Document Detail

Soft tissue infections in the emergency department: the case for the use of 'simple' antibiotics.
MedLine Citation:
PMID:  1948213     Owner:  NLM     Status:  MEDLINE    
Cellulitis, infected wounds, abscesses, and other bacterial infections of skin and soft tissue are commonly seen in the practice of emergency medicine. Informal observations in a teaching hospital suggest that newer agents having a broader antibiotic spectrum are frequently used for empiric outpatient treatment of mild to moderate soft tissue infections, so information from a prospective study was analyzed to determine whether this practice is appropriate. Healthy adult volunteers were enrolled in a study of the aerobic bacteriology and response to treatment of skin and soft tissue infections. Patients were randomized to receive a 10-day regimen of cephalexin (500 mg bid or qid) or ofloxacin (300 or 400 mg bid). Clinical response was assessed on two follow-up visits. Of 72 patients enrolled, 45 (63%) had cultures positive for pathogens. Cultures in 31 patients (43%) were positive for Staphylococcus aureus, five (7%) grew gram-negative rods, and five (7%) grew streptococcal species. Clinical response rates exceeded 95% in both the cephalexin- and ofloxacin-treated patients. Pathogens isolated from skin and soft tissue infections treated in the emergency department are not exotic or multiply resistant. The bacteriologic profile and clinical course of uncomplicated soft tissue infections indicate that treatment with a "simple" antibiotic, such as cephalexin, will result in resolution of the infection in nearly all cases. Broader spectrum antibiotics are not required for initial treatment of soft tissue infections in the emergency department.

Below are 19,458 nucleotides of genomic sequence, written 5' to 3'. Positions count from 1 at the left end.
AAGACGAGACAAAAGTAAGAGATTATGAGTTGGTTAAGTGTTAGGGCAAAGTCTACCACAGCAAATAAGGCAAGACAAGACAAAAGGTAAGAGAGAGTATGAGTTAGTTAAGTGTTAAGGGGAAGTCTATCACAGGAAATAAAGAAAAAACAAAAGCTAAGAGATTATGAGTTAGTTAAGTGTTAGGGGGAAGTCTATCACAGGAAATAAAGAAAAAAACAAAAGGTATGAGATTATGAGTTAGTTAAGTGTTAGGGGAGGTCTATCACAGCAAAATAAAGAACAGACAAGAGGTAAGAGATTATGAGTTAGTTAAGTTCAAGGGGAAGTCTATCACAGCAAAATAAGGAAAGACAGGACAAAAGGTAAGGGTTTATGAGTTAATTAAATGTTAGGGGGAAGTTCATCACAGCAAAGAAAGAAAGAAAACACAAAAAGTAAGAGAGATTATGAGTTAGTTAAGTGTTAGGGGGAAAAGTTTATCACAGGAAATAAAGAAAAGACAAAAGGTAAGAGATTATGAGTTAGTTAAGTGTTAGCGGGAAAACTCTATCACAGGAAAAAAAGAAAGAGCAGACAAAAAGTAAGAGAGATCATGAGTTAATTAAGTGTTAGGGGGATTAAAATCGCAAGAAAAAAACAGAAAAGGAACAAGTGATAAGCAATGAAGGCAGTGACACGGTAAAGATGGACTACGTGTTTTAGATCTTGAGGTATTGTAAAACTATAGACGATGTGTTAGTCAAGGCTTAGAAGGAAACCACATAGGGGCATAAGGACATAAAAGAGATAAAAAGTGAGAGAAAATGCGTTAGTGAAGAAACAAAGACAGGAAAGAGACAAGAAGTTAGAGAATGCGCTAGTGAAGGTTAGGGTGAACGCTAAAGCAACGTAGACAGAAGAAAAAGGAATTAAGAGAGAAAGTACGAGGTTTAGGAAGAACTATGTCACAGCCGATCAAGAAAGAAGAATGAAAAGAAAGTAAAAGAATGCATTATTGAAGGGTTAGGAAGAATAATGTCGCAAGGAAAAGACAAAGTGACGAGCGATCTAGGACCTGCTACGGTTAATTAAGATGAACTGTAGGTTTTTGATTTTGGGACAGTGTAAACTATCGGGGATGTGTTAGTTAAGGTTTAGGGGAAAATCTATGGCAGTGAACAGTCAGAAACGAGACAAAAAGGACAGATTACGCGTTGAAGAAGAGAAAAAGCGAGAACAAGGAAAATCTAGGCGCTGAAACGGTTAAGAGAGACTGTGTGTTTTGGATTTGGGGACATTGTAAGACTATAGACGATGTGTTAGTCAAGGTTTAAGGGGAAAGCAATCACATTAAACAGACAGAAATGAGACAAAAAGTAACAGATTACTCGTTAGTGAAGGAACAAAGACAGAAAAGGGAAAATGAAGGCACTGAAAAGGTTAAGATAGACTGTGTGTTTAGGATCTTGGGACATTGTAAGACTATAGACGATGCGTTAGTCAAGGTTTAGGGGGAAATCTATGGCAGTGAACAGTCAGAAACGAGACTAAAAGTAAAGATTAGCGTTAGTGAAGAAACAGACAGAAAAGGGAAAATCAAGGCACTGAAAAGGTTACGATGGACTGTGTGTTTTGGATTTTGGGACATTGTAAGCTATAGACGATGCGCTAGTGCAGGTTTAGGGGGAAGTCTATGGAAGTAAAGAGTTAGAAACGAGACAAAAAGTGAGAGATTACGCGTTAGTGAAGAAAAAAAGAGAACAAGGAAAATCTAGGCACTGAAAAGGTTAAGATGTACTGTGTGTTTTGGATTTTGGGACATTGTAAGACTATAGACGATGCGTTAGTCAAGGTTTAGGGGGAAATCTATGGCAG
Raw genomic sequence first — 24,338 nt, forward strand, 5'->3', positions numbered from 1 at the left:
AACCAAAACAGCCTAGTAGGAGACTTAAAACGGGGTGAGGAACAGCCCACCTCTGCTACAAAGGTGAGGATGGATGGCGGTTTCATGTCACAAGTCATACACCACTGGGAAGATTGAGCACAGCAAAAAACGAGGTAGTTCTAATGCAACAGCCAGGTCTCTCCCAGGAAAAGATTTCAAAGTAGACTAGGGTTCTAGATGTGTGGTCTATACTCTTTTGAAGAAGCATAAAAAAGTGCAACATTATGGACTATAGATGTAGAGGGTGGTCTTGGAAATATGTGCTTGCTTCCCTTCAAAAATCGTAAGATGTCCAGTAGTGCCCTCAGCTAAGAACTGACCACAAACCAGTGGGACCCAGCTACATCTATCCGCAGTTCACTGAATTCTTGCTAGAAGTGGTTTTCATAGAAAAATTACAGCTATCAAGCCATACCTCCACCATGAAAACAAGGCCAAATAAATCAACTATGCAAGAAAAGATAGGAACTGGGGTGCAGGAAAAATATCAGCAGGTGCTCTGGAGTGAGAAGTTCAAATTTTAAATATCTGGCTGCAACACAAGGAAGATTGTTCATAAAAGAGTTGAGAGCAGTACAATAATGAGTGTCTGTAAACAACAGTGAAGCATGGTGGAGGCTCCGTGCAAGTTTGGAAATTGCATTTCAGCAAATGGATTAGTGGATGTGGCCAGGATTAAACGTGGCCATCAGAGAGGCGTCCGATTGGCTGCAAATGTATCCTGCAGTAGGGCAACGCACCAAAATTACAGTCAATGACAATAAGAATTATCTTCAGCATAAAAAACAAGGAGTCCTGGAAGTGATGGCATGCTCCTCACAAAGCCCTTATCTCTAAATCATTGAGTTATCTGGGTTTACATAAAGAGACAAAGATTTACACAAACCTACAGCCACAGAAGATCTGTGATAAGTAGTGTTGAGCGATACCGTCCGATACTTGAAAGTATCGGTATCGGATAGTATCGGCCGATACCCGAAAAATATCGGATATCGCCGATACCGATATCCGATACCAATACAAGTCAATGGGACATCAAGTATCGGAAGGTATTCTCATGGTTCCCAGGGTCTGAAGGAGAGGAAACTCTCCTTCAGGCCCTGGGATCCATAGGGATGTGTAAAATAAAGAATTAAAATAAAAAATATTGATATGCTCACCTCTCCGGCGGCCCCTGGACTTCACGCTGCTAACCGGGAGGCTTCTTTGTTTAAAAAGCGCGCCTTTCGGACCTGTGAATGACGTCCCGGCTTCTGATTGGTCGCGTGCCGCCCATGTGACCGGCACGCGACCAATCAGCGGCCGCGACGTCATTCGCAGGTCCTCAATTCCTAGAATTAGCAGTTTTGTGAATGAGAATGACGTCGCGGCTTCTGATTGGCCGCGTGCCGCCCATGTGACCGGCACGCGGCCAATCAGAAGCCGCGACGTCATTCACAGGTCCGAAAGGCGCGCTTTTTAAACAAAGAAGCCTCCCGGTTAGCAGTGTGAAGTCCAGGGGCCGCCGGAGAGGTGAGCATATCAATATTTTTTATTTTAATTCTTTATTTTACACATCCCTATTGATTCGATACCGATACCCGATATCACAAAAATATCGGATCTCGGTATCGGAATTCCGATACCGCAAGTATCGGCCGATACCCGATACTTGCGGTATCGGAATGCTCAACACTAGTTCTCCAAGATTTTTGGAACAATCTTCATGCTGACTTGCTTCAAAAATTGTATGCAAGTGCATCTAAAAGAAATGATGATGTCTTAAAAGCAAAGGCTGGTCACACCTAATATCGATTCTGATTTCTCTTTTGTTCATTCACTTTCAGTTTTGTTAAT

R D Powers
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Publication Detail:
Type:  Clinical Trial; Comparative Study; Journal Article; Randomized Controlled Trial; Research Support, Non-U.S. Gov't    
Journal Detail:
Title:  Southern medical journal     Volume:  84     ISSN:  0038-4348     ISO Abbreviation:  South. Med. J.     Publication Date:  1991 Nov 
Date Detail:
Created Date:  1991-12-26     Completed Date:  1991-12-26     Revised Date:  2006-11-15    
Medline Journal Info:
Nlm Unique ID:  0404522     Medline TA:  South Med J     Country:  UNITED STATES    
Other Details:
Languages:  eng     Pagination:  1313-5     Citation Subset:  AIM; IM    
Department of Medicine, University of Virginia Health Sciences Center, Charlottesville.
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MeSH Terms
Ambulatory Care
Bacterial Infections / drug therapy*
Cephalexin / therapeutic use*
Connective Tissue Diseases / drug therapy*,  microbiology
Drug Administration Schedule
Emergency Service, Hospital
Follow-Up Studies
Middle Aged
Ofloxacin / therapeutic use*
Prospective Studies
Skin Diseases, Infectious / drug therapy*,  microbiology
Treatment Outcome
Wound Infection / drug therapy
Reg. No./Substance:
15686-71-2/Cephalexin; 82419-36-1/Ofloxacin

From MEDLINE®/PubMed®, a database of the U.S. National Library of Medicine

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